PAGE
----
No Easy Answers

Dana Holgorsen, as he is often apt to do, made things as plain as possible, saying what many have long suspected -- many of West Virginia's cornerbacks have "no business" playing at this point. The problem? The Mountaineers have no other alternatives.

Those issues were as apparent as ever last week against Oklahoma, when WVU played six different corners throughout the course of the game and started one player -- Terrell Chestnut -- who hadn't seen a meaningful snap on defense in the preceding nine games.

It's part of an evolving process, as coaches look for someone -- anyone -- to step in and play well for a long enough stretch to help the struggling Mountaineer pass defense find a foothold.

"A lot of them are young, obviously," Holgorsen said in a bit of understatement. "You've got guys like Ricky Rumph, who is a true freshman and has no business playing corner in the Big 12 at this point in his career. Chestnut had played zero snaps at corner the entire year, and we started him. He doesn't have any business starting in this league as a corner at this point in time.

"We just don't have enough guys that have taken control of the position and said, ‘This is mine, and we're going to make it work.' So competition continues to be a challenging focus for that spot right now."

There is no easy answer, either. Wholesale changes at cornerback likely aren't possible, as Holgorsen noted WVU already has eight corners on scholarship -- only one of whom (Pat Miller) is a senior.

Thus, the only solution the Mountaineers have at this point is to coach the players they have as best they can and put those who perform well in practice into the lineup for games as well. That is the job of Daron Roberts, in his first season as the coach at that position.

"We're going to put two guys out there at the beginning of the game, and if a guy shows he's not playing well, we're going to put another guy in," Roberts said of the team's philosophy at this point. "We're definitely not to the point that we have solidified starters at the corner position, so the guy who plays the best will play the most."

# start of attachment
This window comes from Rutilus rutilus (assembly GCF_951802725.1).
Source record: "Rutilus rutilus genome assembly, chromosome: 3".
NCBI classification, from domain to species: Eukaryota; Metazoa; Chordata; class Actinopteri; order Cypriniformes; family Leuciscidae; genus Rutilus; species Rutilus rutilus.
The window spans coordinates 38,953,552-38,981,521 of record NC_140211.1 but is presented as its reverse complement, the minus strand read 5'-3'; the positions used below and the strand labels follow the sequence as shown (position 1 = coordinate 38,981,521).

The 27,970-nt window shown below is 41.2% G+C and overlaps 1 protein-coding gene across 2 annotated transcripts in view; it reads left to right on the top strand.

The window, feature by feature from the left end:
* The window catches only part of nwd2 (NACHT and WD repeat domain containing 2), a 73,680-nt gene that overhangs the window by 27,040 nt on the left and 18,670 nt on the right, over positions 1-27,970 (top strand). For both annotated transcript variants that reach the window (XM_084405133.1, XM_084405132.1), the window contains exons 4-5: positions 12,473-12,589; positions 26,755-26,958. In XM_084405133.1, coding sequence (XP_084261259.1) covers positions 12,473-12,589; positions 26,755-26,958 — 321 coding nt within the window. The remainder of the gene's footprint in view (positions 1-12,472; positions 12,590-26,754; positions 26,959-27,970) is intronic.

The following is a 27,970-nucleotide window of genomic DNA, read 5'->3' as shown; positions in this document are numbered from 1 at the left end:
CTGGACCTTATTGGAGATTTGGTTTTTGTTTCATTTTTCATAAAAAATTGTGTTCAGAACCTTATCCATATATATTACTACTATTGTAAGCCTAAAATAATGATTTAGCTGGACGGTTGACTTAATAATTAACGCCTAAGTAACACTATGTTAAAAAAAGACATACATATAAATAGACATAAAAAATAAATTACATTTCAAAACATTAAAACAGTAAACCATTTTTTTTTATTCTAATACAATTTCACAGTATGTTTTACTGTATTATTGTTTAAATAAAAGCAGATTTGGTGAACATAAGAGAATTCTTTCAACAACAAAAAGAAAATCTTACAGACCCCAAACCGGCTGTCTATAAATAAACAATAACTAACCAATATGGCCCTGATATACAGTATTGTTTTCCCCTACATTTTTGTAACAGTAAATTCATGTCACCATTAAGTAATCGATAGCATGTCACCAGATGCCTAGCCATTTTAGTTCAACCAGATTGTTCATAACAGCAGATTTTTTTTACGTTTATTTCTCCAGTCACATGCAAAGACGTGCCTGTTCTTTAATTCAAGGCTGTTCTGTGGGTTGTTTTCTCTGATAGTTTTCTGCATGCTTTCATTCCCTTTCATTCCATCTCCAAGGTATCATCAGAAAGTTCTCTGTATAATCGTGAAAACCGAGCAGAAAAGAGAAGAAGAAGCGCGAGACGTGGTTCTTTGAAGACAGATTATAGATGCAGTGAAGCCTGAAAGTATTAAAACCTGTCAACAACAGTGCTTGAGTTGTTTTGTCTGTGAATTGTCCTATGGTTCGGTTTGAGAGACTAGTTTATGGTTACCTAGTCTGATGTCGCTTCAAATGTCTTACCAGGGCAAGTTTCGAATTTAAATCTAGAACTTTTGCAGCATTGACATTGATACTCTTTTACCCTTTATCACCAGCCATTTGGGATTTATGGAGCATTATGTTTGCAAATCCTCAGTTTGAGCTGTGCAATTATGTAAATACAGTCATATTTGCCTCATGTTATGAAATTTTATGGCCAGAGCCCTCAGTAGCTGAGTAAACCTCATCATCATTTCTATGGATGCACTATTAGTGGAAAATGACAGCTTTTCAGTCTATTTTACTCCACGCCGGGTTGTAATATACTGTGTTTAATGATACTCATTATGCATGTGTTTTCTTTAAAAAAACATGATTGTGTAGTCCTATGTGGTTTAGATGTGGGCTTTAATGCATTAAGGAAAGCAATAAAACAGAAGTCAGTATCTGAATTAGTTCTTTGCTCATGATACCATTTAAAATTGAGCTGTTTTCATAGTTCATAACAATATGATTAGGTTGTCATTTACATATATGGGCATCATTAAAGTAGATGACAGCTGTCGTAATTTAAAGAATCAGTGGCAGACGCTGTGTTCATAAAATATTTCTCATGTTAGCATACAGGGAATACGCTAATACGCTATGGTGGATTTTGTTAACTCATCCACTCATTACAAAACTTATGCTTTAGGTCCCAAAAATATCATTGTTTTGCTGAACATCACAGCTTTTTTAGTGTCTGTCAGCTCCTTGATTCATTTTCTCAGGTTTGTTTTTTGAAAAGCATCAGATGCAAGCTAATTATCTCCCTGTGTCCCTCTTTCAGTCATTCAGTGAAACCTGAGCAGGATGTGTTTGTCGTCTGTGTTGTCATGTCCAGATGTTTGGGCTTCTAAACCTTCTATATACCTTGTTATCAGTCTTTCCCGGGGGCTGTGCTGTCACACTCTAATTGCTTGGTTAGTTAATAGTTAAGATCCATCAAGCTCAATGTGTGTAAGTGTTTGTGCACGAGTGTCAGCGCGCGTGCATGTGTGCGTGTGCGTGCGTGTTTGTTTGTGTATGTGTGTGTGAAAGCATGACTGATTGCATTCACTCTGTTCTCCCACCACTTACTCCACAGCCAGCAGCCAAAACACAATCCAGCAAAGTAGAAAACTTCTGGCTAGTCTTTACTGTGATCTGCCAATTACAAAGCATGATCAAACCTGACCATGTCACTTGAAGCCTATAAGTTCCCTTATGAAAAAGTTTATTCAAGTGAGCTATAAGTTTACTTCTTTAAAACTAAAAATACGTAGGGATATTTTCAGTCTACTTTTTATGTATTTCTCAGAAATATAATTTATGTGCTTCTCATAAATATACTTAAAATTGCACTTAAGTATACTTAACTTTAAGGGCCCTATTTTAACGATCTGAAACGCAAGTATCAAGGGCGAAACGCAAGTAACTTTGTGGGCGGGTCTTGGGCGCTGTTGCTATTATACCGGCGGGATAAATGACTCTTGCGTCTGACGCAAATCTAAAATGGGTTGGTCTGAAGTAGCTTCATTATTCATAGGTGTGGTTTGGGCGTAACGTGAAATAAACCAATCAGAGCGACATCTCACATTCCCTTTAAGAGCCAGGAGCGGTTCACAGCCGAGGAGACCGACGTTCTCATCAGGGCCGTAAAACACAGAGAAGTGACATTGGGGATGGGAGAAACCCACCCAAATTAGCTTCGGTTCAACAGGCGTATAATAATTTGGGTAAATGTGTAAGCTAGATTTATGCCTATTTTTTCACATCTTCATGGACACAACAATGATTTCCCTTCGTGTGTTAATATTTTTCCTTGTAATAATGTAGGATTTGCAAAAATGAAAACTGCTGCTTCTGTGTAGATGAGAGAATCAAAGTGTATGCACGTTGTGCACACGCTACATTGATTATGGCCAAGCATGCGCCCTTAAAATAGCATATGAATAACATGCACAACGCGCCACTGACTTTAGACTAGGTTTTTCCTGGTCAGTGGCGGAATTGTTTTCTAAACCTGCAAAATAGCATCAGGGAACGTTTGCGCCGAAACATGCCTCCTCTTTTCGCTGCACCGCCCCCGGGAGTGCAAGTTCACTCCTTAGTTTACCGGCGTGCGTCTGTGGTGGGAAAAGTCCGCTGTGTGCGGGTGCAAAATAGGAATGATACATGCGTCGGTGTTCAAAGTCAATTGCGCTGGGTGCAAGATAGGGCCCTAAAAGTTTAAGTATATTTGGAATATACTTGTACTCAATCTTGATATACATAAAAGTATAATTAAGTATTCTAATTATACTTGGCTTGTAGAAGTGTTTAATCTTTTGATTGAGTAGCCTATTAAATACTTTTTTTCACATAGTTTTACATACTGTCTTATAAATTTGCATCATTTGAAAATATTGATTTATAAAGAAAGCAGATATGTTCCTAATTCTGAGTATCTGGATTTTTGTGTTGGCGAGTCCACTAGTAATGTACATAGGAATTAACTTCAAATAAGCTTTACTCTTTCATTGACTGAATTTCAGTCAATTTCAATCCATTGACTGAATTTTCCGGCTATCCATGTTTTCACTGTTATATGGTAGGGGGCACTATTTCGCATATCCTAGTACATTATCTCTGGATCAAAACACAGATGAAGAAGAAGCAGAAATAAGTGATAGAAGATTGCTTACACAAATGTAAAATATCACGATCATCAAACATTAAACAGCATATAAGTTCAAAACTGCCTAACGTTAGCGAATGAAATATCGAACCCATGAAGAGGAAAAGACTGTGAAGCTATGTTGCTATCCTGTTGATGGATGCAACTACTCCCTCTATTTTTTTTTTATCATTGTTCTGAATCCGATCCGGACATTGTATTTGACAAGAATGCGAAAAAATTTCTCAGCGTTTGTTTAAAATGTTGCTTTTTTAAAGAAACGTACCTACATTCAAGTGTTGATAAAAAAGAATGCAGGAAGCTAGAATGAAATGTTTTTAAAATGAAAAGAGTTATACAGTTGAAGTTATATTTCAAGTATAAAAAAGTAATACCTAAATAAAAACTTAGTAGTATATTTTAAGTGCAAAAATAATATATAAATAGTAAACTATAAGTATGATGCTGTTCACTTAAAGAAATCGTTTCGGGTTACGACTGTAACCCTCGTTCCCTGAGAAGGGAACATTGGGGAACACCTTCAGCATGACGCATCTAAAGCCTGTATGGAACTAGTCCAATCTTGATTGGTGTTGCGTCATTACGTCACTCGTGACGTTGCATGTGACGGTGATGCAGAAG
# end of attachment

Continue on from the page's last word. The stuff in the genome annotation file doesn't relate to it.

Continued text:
That, he said, was the reason Chestnut found himself in the starting lineup against the nationally-ranked Sooners. And while Roberts said Chestnut "did fairly well" despite "some mistakes," he admitted the morale in the position meeting room can get a bit low at times.

The statistics say West Virginia has the nation's worst pass defense. It's something that isn't lost on the players, and Roberts has had to provide reminders that progress takes time and that even great corners get beaten at times. It's all an attempt to keep players' confidence up -- something Roberts hopes eventually translates to the field.

"Even some of the best corners in the country ... I think of [Cleveland Browns corner] Joe Haden, and he took his lumps his first year at Florida. Janoris Jenkins [of the St. Louis Rams] was beaten. I've showed tapes of Brandon Hogan and Keith Tandy as underclassmen here who were beaten consistently. Now they're in the NFL and everyone has forgotten about those early days.

"To play corner in the league that has the best quarterback and wide receiver combination in the country is a tall order. But I tell our guys I signed up to coach it, and you signed up to play it, so we're going to keep progressing and playing better."

There have been even more film "lowlights" shown -- of the New York Jets' Darrelle Revis, of the Denver Broncos' future Hall of Famer Champ Bailey and of current Hall of Famer Deion Sanders. The message is clear: everyone struggles. Learn from your mistakes and get better.

"That's part of the game. That's part of the responsibility," Roberts said. "They understand that. It's not an excuse for them to get beaten by any measure, but it helps them deal with it and move on to the next one."

And that, truly, is all West Virginia can do: move on to the next play, the next series, the next game.

Progress may take patience that fans, coaches and players alike are struggling to find, but the hope Roberts has is that one day, like Hogan and Tandy, these corners will use their mistakes as lessons and be seen as experienced lynchpins of future Mountaineer secondaries.

"Guys have matured, and despite what the passing stats may say, the guys have really responded well," Roberts said. "In terms of leagues around the country, places don't pass the ball as much or do it as well as it's done in the Big 12. I'll put our conference against any conference when it comes to skilled quarterbacks and receivers. That combination, from top to bottom, you've got them.

"Young guys have played, and at the end of the day, we're going to put two guys out there to play corner well. The young guys, at the end of the season, they're going to have a lot of snaps to look back on and learn from."


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